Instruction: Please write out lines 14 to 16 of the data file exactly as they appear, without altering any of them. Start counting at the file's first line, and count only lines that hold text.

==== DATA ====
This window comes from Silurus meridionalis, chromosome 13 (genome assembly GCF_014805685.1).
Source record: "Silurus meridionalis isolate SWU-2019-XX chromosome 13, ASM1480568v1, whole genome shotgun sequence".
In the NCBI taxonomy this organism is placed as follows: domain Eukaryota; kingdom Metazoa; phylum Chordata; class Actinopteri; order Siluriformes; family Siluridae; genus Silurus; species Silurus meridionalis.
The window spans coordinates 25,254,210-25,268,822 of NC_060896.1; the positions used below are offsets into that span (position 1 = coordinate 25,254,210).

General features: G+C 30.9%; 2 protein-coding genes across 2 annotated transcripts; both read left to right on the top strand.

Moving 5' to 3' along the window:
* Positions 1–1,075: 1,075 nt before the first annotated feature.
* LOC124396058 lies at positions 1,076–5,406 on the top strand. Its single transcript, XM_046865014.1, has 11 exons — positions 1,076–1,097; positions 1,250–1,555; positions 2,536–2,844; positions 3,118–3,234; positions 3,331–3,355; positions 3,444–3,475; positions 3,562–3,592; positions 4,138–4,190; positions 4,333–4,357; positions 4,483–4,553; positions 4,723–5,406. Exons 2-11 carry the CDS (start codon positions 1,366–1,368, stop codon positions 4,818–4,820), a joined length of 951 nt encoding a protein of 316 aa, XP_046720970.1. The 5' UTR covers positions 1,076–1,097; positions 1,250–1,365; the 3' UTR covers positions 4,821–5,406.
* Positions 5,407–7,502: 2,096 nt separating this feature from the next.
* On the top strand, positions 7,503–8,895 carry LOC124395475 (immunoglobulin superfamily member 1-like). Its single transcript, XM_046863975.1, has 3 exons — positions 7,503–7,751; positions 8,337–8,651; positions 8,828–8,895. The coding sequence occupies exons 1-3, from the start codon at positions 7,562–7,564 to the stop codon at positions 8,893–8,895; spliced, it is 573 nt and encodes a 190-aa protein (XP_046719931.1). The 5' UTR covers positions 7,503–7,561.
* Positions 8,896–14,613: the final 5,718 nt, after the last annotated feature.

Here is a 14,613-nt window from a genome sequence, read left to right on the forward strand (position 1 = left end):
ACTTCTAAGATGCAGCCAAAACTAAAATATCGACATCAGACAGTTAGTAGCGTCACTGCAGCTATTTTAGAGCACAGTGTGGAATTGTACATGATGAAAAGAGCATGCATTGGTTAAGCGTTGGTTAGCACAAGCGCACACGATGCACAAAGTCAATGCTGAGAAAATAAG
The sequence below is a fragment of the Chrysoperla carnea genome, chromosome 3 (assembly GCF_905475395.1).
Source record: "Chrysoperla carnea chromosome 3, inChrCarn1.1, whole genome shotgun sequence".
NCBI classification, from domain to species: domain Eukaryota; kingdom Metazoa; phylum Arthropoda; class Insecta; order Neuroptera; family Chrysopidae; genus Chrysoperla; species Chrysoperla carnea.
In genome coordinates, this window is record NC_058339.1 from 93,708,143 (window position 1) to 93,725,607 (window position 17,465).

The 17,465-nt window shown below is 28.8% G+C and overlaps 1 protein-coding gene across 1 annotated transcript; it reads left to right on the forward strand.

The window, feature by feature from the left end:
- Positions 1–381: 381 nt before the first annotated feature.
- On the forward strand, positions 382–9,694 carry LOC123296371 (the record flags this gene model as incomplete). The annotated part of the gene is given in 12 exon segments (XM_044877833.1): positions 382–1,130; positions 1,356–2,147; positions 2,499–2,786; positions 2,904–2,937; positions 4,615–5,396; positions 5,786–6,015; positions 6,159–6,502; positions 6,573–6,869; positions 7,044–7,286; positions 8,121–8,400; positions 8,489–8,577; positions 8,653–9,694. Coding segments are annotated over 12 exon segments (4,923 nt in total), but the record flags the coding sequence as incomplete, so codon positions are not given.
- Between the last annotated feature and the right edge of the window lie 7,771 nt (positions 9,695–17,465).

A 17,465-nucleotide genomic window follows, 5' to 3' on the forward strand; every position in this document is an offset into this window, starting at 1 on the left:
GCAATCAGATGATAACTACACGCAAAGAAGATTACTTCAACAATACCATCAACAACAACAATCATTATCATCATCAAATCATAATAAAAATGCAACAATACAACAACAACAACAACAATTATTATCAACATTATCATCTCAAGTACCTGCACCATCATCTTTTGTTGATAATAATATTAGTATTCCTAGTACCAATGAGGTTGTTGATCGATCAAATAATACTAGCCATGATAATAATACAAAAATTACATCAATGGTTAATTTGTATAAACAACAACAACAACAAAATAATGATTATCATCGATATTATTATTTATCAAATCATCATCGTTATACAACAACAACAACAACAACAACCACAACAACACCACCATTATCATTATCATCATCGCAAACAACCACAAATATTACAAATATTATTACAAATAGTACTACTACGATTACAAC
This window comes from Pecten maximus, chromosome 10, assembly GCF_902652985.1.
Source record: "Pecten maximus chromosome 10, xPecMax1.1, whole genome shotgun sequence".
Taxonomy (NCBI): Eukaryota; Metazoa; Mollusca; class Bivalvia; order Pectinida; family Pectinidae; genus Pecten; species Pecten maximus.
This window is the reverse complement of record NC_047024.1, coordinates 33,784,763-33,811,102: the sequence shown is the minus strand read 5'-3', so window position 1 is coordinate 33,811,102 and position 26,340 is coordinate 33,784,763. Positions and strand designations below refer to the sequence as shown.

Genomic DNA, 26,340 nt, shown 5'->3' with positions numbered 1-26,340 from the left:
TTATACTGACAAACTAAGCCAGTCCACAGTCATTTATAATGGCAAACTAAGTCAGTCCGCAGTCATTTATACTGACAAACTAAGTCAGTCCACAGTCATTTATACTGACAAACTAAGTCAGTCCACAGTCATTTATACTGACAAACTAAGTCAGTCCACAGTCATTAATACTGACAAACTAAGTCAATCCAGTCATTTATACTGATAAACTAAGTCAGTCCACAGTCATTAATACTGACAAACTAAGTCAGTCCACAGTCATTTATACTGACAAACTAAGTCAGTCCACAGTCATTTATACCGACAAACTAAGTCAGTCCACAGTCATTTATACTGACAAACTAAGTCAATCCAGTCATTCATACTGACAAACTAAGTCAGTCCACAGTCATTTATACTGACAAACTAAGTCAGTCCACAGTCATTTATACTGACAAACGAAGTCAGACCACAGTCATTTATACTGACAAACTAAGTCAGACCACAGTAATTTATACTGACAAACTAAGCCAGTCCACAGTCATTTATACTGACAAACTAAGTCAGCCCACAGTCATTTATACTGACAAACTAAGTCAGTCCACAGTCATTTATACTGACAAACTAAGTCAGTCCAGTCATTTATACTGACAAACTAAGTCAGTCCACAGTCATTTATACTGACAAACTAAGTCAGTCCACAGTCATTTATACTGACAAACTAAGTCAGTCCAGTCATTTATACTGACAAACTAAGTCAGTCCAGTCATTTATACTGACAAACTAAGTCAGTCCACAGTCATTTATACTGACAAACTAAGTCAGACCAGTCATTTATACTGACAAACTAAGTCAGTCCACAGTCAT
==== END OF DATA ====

The sequence below is a fragment of the Chrysoperla carnea genome, chromosome 3 (assembly GCF_905475395.1).
Source record: "Chrysoperla carnea chromosome 3, inChrCarn1.1, whole genome shotgun sequence".
NCBI classification, from domain to species: domain Eukaryota; kingdom Metazoa; phylum Arthropoda; class Insecta; order Neuroptera; family Chrysopidae; genus Chrysoperla; species Chrysoperla carnea.